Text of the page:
Coupon
The Sellout
by Paul Beatty


Overview -

Winner of the 2015 National Book Critics Circle Award in Fiction

Named one of the best books of 2015 by The New York Times Book Review and the Wall Street Journal

A biting satire about a young man's isolated upbringing and the race trial that sends him to the Supreme Court, Paul Beatty's The Sellout showcases a comic genius at the top of his game.  Read more...


 
Hardcover
  • Retail Price: $26.00
  • $20.02
    (Save 23%)
  • Members Save 10% Club Price
    $ 18.02

Add to Cart + Add to Wishlist

In Stock.

FREE Shipping for Club Members
 
> Check In-Store Availability

In-Store pricing may vary

 
 
New & Used Marketplace 12 copies from $18.90
 
Download

This item is available only to U.S. billing addresses.
 
 
 
 

More About The Sellout by Paul Beatty
 
 
 
Overview

Winner of the 2015 National Book Critics Circle Award in Fiction

Named one of the best books of 2015 by The New York Times Book Review and the Wall Street Journal

A biting satire about a young man's isolated upbringing and the race trial that sends him to the Supreme Court, Paul Beatty's The Sellout showcases a comic genius at the top of his game. It challenges the sacred tenets of the United States Constitution, urban life, the civil rights movement, the father-son relationship, and the holy grail of racial equality the black Chinese restaurant.

Born in the "agrarian ghetto" of Dickens on the southern outskirts of Los Angeles the narrator of The Sellout resigns himself to the fate of lower-middle-class Californians: "I'd die in the same bedroom I'd grown up in, looking up at the cracks in the stucco ceiling that've been there since '68 quake." Raised by a single father, a controversial sociologist, he spent his childhood as the subject in racially charged psychological studies. He is led to believe that his father's pioneering work will result in a memoir that will solve his family's financial woes. But when his father is killed in a police shoot-out, he realizes there never was a memoir. All that's left is the bill for a drive-thru funeral.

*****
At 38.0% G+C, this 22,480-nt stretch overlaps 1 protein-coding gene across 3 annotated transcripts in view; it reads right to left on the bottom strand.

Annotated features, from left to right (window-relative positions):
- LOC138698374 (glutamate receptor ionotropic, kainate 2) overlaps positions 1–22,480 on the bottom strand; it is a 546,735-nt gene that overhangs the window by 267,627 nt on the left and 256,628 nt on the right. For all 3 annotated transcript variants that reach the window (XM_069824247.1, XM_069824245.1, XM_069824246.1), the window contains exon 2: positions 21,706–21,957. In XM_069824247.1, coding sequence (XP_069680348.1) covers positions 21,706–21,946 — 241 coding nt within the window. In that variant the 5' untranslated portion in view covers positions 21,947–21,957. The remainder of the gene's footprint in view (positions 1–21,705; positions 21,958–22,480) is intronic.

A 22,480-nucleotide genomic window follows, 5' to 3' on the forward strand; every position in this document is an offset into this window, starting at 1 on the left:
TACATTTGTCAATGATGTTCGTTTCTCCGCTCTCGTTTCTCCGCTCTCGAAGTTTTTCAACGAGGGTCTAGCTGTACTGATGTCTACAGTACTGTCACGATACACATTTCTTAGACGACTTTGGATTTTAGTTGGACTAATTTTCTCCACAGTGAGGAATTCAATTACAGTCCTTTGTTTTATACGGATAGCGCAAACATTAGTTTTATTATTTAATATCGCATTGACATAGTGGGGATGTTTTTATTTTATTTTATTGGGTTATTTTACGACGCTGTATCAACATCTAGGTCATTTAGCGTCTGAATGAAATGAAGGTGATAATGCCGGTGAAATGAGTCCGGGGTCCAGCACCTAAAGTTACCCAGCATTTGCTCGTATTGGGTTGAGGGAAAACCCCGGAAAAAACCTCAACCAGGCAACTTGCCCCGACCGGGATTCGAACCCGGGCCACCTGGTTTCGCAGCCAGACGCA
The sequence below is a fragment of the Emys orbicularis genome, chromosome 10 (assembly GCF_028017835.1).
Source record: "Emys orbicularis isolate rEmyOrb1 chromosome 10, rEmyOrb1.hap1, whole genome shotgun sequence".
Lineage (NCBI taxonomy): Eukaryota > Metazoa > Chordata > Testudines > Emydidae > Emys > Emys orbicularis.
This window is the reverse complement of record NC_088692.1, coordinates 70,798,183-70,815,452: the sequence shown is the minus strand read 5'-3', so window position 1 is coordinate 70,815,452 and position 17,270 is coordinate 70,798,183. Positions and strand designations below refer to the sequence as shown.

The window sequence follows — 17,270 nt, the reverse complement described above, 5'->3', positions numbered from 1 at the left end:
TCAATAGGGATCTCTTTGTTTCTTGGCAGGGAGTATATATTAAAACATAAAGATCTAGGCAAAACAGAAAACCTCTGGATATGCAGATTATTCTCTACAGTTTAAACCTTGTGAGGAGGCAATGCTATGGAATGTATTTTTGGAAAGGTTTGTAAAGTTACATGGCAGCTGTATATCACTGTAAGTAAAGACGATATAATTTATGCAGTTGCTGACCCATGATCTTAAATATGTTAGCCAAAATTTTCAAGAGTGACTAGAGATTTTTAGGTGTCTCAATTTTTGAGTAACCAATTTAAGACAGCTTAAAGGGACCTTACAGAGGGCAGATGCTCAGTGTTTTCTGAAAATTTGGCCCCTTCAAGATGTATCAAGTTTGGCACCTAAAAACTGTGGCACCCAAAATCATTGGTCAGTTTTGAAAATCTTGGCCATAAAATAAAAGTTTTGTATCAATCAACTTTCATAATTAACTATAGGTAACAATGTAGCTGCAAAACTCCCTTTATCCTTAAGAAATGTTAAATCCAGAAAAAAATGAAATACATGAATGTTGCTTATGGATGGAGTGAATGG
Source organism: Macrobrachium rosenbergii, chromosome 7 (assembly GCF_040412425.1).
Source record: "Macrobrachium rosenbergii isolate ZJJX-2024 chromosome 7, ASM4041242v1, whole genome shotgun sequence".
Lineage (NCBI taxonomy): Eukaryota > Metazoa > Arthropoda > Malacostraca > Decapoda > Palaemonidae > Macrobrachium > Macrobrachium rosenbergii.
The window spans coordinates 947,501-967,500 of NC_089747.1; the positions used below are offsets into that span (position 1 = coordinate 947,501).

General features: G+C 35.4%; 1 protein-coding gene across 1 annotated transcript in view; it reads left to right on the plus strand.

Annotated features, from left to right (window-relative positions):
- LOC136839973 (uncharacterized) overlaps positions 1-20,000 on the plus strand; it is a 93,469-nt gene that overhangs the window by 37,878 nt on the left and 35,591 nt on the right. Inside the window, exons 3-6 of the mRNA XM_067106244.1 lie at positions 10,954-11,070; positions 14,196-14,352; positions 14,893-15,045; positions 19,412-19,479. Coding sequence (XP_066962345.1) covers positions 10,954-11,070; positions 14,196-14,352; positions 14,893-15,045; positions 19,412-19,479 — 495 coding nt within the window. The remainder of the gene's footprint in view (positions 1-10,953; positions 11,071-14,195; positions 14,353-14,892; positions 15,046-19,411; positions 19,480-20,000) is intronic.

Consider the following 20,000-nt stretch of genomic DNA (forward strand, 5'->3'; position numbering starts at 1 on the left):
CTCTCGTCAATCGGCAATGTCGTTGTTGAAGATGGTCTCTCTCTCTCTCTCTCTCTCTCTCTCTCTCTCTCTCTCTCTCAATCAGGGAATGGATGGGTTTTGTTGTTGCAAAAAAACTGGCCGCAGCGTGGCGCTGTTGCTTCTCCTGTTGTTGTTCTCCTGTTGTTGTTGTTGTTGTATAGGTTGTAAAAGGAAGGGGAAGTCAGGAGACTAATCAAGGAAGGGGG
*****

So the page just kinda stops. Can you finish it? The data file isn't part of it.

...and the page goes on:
Fuelled by this deceit and the general disrepair of his hometown, the narrator sets out to right another wrong: Dickens has literally been removed from the map to save California from further embarrassment. Enlisting the help of the town's most famous resident the last surviving Little Rascal, Hominy Jenkins he initiates the most outrageous action conceivable: reinstating slavery and segregating the local high school, which lands him in the Supreme Court.

"

 
Details
  • ISBN-13: 9780374260507
  • ISBN-10: 0374260508
  • Publisher: Farrar, Straus and Giroux
  • Publish Date: March 2015
  • Page Count: 304


Related Categories

Books > Fiction > Literary
Books > Fiction > African American - General

 
Publishers Weekly Reviews

Publishers Weekly® Reviews

  • Reviewed in: Publishers Weekly, page .
  • Review Date: 2014-11-24
  • Reviewer: Staff

Beatty’s satirical latest (after Slumberland) is a droll, biting look at racism in modern America. At the novel’s opening, its narrator, a black farmer whose last name is Me, has been hauled before the Supreme Court for keeping a slave and reinstituting racial segregation in Dickens, an inner-city neighborhood in Los Angeles inexplicably zoned for agrarian use. When Dickens is erased from the map by gentrification, Me hatches a modest proposal to bring it back by segregating the local school. While his logic may be skewed, there is a perverse method in his madness; he is aided by Hominy, a former child star from The Little Rascals, who insists that Me take him as his slave. Beatty gleefully catalogues offensive racial stereotypes but also reaches further, questioning what exactly constitutes black identity in America. Wildly funny but deadly serious, Beatty’s caper is populated by outrageous caricatures, and its damning social critique carries the day. (Mar.)

 
BAM Customer Reviews